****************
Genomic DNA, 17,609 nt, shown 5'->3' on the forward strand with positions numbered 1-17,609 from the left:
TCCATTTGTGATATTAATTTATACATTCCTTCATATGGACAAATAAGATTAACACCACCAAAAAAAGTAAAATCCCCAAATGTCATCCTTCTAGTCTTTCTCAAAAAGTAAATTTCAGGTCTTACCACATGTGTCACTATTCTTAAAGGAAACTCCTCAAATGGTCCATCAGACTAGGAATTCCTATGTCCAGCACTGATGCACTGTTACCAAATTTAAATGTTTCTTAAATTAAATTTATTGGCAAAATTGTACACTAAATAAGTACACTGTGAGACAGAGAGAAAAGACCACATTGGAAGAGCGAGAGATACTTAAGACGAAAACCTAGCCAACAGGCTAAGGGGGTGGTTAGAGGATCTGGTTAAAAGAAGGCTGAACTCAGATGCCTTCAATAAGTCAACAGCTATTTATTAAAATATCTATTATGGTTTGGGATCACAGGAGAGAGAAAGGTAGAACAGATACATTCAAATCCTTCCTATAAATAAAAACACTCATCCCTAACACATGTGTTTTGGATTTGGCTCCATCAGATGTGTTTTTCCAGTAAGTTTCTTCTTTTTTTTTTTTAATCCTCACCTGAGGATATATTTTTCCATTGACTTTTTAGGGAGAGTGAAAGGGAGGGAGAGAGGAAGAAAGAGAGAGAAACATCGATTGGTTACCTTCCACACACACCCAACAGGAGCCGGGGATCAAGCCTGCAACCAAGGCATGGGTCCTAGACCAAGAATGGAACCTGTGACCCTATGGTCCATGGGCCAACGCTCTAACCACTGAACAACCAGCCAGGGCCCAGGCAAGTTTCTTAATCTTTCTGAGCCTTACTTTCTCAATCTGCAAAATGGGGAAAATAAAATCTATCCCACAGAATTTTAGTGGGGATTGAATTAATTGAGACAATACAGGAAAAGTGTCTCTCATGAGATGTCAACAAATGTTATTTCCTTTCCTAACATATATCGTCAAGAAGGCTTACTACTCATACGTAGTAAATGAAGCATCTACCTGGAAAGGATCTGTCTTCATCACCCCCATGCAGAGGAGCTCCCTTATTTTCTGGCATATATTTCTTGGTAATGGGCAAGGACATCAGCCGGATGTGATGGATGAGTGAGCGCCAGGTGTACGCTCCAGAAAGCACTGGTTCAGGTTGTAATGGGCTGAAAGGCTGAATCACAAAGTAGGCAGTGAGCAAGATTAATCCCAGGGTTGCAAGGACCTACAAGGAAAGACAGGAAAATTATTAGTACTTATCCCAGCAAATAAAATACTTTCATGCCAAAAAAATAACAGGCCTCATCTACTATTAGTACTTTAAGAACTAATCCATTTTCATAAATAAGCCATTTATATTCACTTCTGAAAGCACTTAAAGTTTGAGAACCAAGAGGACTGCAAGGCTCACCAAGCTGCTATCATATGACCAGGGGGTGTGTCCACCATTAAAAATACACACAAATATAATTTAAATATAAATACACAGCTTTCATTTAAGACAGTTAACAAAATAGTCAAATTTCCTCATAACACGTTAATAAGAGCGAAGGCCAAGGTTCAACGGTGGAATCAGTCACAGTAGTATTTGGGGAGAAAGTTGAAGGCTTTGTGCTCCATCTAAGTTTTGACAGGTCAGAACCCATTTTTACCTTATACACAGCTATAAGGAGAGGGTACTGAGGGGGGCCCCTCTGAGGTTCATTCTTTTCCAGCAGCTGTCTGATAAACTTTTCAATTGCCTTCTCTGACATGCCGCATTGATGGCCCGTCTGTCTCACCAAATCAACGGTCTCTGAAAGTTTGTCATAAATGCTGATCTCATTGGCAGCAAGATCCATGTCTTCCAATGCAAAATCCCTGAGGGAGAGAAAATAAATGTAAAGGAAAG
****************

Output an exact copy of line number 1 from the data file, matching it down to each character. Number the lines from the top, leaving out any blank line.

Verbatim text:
Genomic DNA, 17,609 nt, shown 5'->3' on the forward strand with positions numbered 1-17,609 from the left: